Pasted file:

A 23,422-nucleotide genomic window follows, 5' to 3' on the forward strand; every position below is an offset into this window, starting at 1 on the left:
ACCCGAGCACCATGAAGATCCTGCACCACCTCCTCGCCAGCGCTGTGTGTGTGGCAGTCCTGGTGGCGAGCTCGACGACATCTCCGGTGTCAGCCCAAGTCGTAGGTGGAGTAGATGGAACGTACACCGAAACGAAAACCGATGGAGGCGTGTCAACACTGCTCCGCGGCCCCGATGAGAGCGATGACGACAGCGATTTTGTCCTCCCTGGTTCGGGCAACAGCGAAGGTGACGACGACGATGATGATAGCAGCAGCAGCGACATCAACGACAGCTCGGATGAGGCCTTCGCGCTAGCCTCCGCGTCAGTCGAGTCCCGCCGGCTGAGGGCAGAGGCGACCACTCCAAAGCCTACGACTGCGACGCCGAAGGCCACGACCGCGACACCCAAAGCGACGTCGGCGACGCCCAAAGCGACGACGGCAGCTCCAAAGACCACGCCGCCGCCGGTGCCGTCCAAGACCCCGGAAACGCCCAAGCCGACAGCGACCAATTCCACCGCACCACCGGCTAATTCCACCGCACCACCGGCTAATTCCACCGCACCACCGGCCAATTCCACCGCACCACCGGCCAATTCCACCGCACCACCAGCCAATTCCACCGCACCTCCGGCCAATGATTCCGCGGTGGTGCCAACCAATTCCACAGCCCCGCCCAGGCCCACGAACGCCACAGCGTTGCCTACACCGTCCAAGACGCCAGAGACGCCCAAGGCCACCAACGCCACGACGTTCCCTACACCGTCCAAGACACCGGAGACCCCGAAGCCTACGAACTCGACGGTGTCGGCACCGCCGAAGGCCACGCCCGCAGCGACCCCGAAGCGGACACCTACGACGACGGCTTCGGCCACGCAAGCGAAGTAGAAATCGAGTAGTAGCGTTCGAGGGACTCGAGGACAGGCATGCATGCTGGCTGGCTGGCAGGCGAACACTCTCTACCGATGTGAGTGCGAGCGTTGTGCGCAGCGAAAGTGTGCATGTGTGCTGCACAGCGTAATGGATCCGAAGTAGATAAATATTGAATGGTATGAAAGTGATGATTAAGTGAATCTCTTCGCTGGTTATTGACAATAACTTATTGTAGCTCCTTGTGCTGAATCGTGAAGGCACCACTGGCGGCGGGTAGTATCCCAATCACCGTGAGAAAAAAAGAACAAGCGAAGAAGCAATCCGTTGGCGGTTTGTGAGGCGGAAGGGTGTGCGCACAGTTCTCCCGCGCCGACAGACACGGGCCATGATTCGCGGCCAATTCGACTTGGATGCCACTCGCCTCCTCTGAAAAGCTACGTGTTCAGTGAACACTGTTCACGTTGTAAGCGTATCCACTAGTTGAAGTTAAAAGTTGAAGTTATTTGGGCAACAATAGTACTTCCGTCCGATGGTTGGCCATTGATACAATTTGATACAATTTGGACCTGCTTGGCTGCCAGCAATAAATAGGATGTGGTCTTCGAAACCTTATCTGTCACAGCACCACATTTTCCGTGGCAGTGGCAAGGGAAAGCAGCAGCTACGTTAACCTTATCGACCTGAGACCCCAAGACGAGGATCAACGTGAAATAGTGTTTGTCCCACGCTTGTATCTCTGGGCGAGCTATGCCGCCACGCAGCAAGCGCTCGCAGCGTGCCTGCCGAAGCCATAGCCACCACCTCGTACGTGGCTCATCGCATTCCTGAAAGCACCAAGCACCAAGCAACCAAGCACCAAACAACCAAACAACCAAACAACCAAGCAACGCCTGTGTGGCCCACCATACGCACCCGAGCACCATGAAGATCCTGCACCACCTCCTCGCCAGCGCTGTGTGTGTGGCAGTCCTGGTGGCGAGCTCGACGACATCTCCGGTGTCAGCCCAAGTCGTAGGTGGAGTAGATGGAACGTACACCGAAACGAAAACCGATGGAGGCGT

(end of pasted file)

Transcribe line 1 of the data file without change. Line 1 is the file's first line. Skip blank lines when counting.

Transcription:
A 23,422-nucleotide genomic window follows, 5' to 3' on the forward strand; every position below is an offset into this window, starting at 1 on the left: